Why are you more exhausted this time after Guzaarish than you've ever been before?
You noticed that? I am completely drained of all energy. I didn't realize how tired I was until the film was over. Then my body just gave up. To get myself out of the house to promote the film is an ordeal for me. All my films are a process of self-annihilation for me. With every film of mine, a part of me gets left behind. With Guzaarish, I've left more than just a portion of myself behind. In it, I've lived the pain of facing the isolation of failure after Saawariya.
That was a tough time for you?
Yes, it was the toughest time of my life. Suddenly everyone disappeared, and that included the people who had worked with me on Saawariya for two years. Because of the suffering I began to get seriously interested in the subject of mercy killing. I began to read up as much as possible on the subject. My research showed that mercy killing was prohibited by law in many countries including India .Almost a year of studying the super-sensitive subject, I concluded that every human being should have the right to die with dignity.
That's how Guzaarish was born?
Yes, the pain and suffering and the dignity with which I bore them prompted me to make a film on mercy killing. I was shocked to read newspaper reports of people pleading to let the life of a critically ailing child/parent/spouse go. While researching on the subject, I fobbed off all temptation to watch films on the subject of mercy killing. I didn't want to get even remotely influenced in my thought and vision by what other filmmakers have done on the subject. Having said that, I've to confess that I enjoy the pain underlining my creations. I love cinema so much that I want to give it more and more. I enjoyed working with Hrithik Roshan, Aishwarya Bachchan and the whole team so much. They'd take those four steps towards realizing my dream. I'd take that final fifth step. The search for excellence is never-ending. I had to work ten times harder on Guzaarish than my first film Khamoshi: The Musical.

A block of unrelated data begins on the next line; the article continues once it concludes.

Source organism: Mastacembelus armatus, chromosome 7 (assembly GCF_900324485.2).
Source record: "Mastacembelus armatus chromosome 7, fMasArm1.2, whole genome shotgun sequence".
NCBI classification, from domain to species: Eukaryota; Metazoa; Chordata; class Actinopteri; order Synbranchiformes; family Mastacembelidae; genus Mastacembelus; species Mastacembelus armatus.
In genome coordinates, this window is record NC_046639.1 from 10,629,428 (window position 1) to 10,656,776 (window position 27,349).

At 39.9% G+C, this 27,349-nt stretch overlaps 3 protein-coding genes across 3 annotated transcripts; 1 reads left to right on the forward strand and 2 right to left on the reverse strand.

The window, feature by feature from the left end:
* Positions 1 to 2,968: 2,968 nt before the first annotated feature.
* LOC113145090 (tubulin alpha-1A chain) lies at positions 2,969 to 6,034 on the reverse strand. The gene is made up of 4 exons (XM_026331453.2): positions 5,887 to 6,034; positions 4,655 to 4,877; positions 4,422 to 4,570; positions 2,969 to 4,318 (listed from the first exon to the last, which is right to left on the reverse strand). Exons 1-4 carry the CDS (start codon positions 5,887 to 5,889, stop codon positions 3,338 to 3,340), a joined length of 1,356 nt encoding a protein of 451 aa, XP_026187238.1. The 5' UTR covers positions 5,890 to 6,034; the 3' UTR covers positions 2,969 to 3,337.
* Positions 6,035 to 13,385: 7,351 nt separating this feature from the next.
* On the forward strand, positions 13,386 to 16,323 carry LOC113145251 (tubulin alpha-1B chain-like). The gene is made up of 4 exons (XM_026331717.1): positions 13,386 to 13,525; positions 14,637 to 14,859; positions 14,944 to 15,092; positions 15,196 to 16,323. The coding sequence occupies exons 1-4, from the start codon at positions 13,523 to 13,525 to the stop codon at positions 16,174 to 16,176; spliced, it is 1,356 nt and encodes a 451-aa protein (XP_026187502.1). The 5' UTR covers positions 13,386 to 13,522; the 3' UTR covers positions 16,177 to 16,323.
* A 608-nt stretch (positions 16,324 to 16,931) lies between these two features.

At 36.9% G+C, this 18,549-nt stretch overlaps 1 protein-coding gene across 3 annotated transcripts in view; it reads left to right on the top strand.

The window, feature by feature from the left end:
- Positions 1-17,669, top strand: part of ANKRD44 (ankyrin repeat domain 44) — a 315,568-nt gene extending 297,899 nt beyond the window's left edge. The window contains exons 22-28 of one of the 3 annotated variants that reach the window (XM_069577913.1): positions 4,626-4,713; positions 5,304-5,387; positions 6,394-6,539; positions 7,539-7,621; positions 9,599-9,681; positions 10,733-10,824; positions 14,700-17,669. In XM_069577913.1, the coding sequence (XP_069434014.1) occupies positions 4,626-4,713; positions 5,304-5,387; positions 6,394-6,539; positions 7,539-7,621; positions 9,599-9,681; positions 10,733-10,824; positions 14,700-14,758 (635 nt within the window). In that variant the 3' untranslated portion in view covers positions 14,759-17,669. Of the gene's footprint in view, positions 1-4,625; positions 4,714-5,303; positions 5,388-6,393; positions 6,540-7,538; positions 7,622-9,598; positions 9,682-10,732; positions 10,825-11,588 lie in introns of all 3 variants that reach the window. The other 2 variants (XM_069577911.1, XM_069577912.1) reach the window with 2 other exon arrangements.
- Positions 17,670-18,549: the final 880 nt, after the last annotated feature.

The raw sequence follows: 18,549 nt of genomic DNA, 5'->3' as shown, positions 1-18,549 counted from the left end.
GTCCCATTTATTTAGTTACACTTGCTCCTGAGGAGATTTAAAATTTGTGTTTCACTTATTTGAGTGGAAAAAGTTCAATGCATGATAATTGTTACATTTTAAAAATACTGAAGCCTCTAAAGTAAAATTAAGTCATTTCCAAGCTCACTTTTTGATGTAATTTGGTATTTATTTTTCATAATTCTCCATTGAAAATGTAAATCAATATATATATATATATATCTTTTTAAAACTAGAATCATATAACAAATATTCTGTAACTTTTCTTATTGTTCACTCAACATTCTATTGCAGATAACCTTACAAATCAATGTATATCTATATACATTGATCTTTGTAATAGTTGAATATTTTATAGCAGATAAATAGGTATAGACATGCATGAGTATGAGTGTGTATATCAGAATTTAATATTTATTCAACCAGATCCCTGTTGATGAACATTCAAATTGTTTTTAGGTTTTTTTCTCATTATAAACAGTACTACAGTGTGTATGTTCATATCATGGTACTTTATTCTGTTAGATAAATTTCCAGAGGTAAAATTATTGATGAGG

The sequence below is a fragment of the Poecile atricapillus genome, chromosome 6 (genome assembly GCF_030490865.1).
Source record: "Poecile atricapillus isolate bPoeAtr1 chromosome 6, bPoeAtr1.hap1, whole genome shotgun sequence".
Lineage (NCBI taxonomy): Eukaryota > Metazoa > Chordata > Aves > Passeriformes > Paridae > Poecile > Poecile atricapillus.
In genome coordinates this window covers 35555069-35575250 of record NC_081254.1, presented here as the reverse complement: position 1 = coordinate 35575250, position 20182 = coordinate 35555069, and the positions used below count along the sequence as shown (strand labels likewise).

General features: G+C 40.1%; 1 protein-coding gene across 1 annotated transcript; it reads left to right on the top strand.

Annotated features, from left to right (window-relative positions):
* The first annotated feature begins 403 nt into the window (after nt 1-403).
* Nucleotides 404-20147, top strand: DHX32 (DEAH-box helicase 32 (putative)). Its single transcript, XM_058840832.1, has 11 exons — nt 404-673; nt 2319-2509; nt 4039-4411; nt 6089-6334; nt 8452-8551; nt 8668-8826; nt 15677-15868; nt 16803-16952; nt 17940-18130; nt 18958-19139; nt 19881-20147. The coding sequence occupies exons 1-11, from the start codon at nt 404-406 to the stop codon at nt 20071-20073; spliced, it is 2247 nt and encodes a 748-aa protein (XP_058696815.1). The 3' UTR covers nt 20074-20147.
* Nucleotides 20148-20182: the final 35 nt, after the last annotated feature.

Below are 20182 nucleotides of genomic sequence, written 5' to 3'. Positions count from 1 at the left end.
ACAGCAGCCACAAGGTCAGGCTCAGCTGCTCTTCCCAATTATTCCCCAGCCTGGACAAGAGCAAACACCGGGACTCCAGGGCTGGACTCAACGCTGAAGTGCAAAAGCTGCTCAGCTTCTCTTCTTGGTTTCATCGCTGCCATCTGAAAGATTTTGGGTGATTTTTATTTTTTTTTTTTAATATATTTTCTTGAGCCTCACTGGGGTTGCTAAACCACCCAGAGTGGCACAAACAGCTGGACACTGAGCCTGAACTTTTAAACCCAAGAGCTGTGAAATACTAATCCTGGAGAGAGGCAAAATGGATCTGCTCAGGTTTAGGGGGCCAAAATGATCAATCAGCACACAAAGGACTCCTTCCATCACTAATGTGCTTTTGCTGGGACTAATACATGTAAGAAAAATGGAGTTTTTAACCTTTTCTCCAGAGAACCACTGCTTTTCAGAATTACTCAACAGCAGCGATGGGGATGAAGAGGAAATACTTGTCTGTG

Curiously, Guzaarish is your third film on physically-psychologically challenged characters.
I want to ask you one thing. Aren't the fighters who face and overcome all physical and psychological and social odds our real heroes? When I made films on the hearing and speech impaired, Khamoshi and Black and now about a quadriplegic people asked, why films on such peripheral people? Because I want such special people to enter our mainstream society through mainstream cinema. I want these children of a special God to reach out into the mainstream. My hero may not be able to walk but his spirit soars. He has a story to tell, jokes to crack, a life to live. Although so much has been taken away from him or maybe because so much has been taken away, Hrithik in Guzaarish understands the value of life better than you or me. A hero doesn't have to beat up ten people and put his hands up in the air in slow-motion and sing love songs.
So are your films supposed to be for a social good?